I was grateful for another good night’s sleep and awoke early, again before my alarm, then decided that if I was going to walk to the Research centre, then today had to be the day.Excited by a third day of Honey Sensory Analysis in mind I was quick to get myself up and out, including eating the random selection of dried foods I’d brought with me and a quick look out on the terrace that until now had always been in the dark when I had any time to enjoy it! Georgia (my inner critic) had argued with me about the pros and cons of washing my hair so early in the morning, with time so precious, and we also debated my choice of outfit for the day.
I’d recently got to know a stylist, Lindsay Punch, who had given me tips on dressing to suit my ‘style personality’ as well as how to maximise the contents of my wardrobe by mixing and matching. I had never even given clothes combination much thought, but was often faced with that all too common dilemma when looking into a full to bursting wardrobe declaring ‘I just don’t have anything to wear!’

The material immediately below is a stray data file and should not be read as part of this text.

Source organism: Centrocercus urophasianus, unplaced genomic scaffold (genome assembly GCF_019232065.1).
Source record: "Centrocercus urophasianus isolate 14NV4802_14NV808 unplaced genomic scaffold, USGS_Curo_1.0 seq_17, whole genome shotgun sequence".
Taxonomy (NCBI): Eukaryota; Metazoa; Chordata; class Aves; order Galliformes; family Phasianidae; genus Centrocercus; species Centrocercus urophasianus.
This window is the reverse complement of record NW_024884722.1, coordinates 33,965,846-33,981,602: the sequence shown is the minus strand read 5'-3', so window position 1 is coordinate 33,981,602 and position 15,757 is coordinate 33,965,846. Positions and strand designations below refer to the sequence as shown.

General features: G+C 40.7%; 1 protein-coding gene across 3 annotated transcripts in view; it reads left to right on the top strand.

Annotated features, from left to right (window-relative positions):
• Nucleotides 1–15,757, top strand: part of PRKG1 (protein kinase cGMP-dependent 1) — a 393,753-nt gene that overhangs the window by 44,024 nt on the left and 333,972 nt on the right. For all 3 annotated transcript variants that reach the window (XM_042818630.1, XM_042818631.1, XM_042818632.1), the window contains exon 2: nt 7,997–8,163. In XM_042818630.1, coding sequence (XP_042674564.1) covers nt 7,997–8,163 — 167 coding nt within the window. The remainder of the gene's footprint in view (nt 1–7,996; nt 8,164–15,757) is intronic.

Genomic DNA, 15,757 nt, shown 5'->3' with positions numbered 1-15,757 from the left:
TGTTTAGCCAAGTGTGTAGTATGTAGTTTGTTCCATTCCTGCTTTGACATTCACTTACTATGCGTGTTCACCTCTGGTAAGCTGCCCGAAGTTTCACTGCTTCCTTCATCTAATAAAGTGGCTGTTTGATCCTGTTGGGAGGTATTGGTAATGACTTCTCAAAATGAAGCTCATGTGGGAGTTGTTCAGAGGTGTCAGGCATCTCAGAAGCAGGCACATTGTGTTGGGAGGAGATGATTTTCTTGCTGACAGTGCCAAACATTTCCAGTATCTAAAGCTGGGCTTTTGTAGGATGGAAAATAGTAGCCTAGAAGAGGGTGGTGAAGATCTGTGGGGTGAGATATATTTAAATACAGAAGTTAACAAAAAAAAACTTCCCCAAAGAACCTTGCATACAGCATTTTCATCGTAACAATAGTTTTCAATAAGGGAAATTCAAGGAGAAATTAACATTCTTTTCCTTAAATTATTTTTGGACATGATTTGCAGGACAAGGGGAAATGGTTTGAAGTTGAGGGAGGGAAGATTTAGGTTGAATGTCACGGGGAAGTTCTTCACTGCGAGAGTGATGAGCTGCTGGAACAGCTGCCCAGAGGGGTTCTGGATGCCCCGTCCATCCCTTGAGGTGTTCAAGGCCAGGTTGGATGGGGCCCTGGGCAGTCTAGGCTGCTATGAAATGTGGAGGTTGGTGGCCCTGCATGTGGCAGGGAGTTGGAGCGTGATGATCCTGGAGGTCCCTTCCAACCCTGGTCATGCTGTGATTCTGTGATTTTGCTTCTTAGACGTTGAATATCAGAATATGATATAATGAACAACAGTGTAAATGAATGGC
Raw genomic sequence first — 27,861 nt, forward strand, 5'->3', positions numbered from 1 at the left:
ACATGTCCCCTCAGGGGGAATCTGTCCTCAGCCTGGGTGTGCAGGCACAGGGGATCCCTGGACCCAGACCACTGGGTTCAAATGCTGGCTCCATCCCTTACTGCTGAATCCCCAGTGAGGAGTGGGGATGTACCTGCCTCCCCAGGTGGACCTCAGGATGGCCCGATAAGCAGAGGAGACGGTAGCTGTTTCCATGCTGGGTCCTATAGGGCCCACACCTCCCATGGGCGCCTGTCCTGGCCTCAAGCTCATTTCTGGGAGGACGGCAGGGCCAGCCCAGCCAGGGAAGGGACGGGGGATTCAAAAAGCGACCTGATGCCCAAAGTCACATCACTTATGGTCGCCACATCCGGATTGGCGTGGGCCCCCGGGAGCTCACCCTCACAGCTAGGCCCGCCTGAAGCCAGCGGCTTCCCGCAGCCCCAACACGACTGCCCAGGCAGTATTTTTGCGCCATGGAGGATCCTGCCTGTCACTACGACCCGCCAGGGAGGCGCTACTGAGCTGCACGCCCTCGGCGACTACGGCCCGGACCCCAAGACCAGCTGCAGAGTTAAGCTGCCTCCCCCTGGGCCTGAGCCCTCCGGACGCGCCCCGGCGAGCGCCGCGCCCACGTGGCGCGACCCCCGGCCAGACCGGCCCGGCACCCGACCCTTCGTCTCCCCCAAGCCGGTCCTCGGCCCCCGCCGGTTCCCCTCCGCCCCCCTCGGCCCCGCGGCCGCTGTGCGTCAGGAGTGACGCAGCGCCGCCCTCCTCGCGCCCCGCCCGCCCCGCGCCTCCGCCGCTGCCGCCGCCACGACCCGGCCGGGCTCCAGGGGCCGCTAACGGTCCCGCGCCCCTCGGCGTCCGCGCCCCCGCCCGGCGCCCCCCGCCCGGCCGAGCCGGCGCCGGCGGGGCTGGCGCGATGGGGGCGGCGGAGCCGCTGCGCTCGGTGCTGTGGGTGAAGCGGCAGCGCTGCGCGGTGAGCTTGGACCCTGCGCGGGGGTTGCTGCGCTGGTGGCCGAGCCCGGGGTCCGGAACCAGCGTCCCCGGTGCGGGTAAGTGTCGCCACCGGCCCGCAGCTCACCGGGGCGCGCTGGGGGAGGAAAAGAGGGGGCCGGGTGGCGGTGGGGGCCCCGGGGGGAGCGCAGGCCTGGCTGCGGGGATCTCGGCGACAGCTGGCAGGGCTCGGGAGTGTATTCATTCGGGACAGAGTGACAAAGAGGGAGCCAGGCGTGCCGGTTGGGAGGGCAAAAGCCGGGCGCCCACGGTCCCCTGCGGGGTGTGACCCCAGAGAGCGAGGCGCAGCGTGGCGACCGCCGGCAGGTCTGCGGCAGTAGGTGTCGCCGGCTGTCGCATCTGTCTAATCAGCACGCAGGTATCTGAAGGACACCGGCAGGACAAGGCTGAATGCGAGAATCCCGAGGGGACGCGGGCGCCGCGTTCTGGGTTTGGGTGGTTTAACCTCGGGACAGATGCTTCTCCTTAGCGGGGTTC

A course I’d heard about, but hadn’t attended, was ‘building a capsule wardrobe’ which Lindsay runs regularly not only to help when travelling, but to assist with mixing and matching your current collection of clothes to give you the most options when selecting what to wear.
The past few years I’ve been making dresses for myself, using the same vintage 1940s pattern of a slightly fitted straight dress. It fits me like a glove, is easy to make, and I now have around 20 all in different fabrics, from silk and wool & tweed to summer cottons and linens. I’d brought along two of these dresses, a tartan wool one and my favourite ‘Bee Dress’. Georgia was of course reminding me that ‘who did I think I was’ wearing a bee dress amongst all these Bee experts. However, after a lovely evening getting to know them all, and with my suitcase not giving me too many alternatives ( I’d taken up valuable packing space with oat cakes & gluten free cereals!) With washed hair, I put on my bee dress and set off on the 50 minute walk to day 3 of the course.
I had been eager to see what lay above the grand steps by the central station and so using my map, and my iphone’s compass, I set off through the unfamiliar back streets towards the entrance to the park which would lead to the top of those steps.